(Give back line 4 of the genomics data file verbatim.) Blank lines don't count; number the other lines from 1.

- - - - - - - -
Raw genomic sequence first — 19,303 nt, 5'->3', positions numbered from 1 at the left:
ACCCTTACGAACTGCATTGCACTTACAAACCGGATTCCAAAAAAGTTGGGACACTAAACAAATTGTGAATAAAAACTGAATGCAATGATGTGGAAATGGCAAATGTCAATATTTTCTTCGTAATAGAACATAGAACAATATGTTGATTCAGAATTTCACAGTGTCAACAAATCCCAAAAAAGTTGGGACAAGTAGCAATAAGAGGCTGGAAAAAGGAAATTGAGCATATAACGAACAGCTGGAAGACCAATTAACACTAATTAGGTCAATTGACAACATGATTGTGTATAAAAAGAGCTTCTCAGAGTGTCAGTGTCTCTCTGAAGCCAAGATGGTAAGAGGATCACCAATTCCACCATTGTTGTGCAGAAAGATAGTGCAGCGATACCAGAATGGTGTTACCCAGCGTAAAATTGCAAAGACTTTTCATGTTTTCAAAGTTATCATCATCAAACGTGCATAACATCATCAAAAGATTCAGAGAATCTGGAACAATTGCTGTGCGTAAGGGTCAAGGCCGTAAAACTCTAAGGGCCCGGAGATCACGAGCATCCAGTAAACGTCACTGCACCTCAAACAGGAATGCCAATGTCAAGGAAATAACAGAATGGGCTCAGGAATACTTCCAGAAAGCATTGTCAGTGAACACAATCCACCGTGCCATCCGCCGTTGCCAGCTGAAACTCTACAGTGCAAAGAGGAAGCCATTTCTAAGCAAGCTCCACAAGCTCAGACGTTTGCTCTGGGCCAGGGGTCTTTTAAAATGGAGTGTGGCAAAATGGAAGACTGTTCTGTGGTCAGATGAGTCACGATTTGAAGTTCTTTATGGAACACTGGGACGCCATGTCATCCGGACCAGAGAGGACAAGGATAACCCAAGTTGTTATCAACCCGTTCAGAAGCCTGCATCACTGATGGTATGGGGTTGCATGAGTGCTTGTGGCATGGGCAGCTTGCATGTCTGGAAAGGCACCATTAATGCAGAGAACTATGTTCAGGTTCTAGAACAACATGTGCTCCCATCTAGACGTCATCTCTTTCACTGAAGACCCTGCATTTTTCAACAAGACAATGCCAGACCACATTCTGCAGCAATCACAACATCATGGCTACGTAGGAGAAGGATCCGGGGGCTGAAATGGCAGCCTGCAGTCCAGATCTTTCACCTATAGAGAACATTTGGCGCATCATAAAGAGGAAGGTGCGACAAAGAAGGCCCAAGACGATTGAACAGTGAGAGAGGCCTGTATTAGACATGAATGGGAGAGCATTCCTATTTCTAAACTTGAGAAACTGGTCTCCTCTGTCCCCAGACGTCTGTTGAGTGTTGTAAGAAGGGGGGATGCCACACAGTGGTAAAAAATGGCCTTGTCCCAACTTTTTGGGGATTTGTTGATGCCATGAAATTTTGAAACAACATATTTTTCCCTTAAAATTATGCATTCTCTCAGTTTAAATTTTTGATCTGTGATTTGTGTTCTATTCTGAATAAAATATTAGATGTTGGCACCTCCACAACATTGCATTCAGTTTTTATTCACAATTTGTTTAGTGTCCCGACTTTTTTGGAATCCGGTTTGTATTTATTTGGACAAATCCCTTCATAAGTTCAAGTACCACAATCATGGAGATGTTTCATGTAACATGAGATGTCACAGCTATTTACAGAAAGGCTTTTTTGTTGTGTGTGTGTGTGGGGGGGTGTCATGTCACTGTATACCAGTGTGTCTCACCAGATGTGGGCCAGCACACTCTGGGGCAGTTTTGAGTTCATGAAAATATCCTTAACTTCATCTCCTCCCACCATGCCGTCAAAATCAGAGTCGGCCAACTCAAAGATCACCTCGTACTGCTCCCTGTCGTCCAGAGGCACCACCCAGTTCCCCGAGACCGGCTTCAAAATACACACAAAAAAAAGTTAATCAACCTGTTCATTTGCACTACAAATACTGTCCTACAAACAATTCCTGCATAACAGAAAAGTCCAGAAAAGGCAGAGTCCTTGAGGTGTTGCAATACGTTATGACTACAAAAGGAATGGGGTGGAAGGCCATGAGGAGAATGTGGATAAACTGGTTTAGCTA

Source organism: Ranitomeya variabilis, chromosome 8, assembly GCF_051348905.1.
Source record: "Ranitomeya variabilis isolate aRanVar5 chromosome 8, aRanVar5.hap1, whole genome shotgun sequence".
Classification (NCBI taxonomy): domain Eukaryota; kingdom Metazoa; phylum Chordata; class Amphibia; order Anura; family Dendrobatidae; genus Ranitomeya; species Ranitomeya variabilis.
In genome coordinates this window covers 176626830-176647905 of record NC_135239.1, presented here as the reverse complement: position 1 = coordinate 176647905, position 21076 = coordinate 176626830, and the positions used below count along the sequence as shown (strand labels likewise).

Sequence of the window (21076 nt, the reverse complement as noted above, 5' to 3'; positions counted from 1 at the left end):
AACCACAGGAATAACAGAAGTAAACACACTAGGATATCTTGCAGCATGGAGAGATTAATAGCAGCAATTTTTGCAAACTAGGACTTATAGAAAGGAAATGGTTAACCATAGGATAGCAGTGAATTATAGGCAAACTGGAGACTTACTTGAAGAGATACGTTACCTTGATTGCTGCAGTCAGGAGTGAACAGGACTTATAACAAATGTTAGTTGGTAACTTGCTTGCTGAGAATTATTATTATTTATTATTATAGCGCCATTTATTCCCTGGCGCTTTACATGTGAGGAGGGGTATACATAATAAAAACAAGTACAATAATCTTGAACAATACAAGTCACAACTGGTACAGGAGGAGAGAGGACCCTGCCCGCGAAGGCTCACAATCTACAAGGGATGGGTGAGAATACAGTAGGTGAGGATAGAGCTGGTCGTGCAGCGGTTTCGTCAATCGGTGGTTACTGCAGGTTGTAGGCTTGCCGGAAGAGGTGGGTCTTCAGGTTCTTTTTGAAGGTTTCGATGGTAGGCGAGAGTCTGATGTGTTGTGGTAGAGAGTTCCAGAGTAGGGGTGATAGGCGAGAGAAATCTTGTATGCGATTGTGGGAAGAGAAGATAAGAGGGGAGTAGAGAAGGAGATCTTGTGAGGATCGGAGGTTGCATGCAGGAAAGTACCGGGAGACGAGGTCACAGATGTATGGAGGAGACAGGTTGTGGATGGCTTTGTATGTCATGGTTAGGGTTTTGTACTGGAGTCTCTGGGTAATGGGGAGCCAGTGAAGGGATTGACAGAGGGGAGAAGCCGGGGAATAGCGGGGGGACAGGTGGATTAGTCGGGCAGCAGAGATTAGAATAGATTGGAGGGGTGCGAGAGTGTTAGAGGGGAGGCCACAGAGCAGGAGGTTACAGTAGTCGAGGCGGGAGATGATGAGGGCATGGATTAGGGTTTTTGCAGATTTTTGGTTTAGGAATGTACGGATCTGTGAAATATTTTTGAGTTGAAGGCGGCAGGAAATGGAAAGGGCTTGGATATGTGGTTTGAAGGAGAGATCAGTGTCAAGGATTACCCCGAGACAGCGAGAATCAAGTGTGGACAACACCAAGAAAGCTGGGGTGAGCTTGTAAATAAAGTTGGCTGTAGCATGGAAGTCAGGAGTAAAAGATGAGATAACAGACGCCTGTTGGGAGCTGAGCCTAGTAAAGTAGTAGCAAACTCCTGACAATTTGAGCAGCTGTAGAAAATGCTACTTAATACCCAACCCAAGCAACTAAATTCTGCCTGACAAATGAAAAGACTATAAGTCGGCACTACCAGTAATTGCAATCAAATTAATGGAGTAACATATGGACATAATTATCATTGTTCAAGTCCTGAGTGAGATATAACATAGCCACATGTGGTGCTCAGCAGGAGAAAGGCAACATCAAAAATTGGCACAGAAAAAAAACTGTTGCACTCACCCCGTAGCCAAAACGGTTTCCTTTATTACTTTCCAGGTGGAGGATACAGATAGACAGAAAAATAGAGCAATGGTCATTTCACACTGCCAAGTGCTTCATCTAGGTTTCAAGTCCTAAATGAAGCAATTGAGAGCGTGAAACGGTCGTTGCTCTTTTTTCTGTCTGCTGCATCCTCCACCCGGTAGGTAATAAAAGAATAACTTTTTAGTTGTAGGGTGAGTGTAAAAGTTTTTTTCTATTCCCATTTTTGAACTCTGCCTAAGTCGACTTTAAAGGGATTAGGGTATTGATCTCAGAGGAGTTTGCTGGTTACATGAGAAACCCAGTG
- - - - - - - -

Source record: "Ranitomeya variabilis isolate aRanVar5 chromosome 8, aRanVar5.hap1, whole genome shotgun sequence".